There were another three trips back in 2007 and possibly more. For anyone without a calculator, that’s well over half a million dollars in Hawaiian travel. Liberty Mutual executives must slay their underlings with a synchronized hula routine at the company holiday party.
The deeper I got, the more the itineraries read like the table of contents of Travel + Leisure. There was a 2010 trip to Venice, Italy. There were multiple trips to Palm Springs, as well as to Santa Barbara, Monterey, and Napa Valley, Calif., none of which are bustling commercial centers.
There was a trip to Barbados in 2008, Barcelona in 2009, and Jamaica in 2010. There was a pair of flights to Augusta, Ga. I wonder what’s there. This is in addition to the multiple trips to West Palm Beach, Fort Myers, Nantucket, and Orlando.
Let’s hear from John Cusolito, Liberty Mutual’s spokesman. “The purpose for all these flights was business - sales force incentives, major customer meetings, pursuit of additional business opportunities, meetings with international and regional management teams and aircraft maintenance,’’ he wrote in an e-mail.
Thank you, John. And please allow me to add that policyholders across the nation undoubtedly feel deep gratitude to the Liberty Mutual executives who have spared nothing in “pursuit of additional business opportunities’’ in Hawaii.
At least Cusolito responds to questions. For the record, I still haven’t heard from any of the $200,000-a-year part-time Liberty Mutual directors who I rang up in the last two weeks, including some who wouldn’t even acknowledge the call: John Manning of Boston Capital; Michael Babcock, a private investor; William Van Faasen, chairman of Blue Cross Blue Shield of Massachusetts; and Marian Heard, former head of the United Way of Massachusetts Bay.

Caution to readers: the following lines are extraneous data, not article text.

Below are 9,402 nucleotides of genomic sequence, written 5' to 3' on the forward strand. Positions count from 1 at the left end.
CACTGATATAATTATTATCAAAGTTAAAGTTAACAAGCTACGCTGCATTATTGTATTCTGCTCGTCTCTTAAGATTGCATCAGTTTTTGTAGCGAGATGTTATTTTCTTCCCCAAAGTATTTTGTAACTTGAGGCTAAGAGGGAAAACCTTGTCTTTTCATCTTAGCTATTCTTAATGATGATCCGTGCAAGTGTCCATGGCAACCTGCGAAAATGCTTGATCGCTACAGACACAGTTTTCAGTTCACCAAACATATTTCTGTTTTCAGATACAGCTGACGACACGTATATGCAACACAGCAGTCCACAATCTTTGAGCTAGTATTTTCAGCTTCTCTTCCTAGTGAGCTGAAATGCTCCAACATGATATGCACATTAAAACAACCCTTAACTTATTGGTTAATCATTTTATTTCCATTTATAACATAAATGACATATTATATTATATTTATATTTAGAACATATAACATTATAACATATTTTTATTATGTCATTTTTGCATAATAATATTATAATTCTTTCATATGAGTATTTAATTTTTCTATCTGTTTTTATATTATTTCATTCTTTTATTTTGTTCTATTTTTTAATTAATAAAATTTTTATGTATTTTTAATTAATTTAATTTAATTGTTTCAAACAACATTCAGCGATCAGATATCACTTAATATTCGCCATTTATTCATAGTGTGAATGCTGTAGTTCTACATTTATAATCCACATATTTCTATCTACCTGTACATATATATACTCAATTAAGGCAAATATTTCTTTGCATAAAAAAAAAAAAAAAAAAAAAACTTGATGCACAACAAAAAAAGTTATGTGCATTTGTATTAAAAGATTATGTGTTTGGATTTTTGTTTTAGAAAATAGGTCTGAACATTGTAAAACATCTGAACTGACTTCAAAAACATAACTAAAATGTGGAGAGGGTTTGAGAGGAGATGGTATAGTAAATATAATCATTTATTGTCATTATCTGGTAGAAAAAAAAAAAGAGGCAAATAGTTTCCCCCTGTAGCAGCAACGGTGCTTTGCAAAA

Maybe they made phantom return calls. Or maybe they’re busy helping with Kelly’s “accounting issues.’’ More likely, they feel no need whatsoever to address the absolute absurdity of what occurred at a mutual insurance company on their watch.
Which may be the worst part of a reprehensible situation. The game is rigged. The stakes are high. And the people on top are clueless, callous, or probably both as to what it all means for everyone else. Greed and arrogance are a toxic mix.
Brian McGrory is a Globe columnist. He can be reached at firstname.lastname@example.org.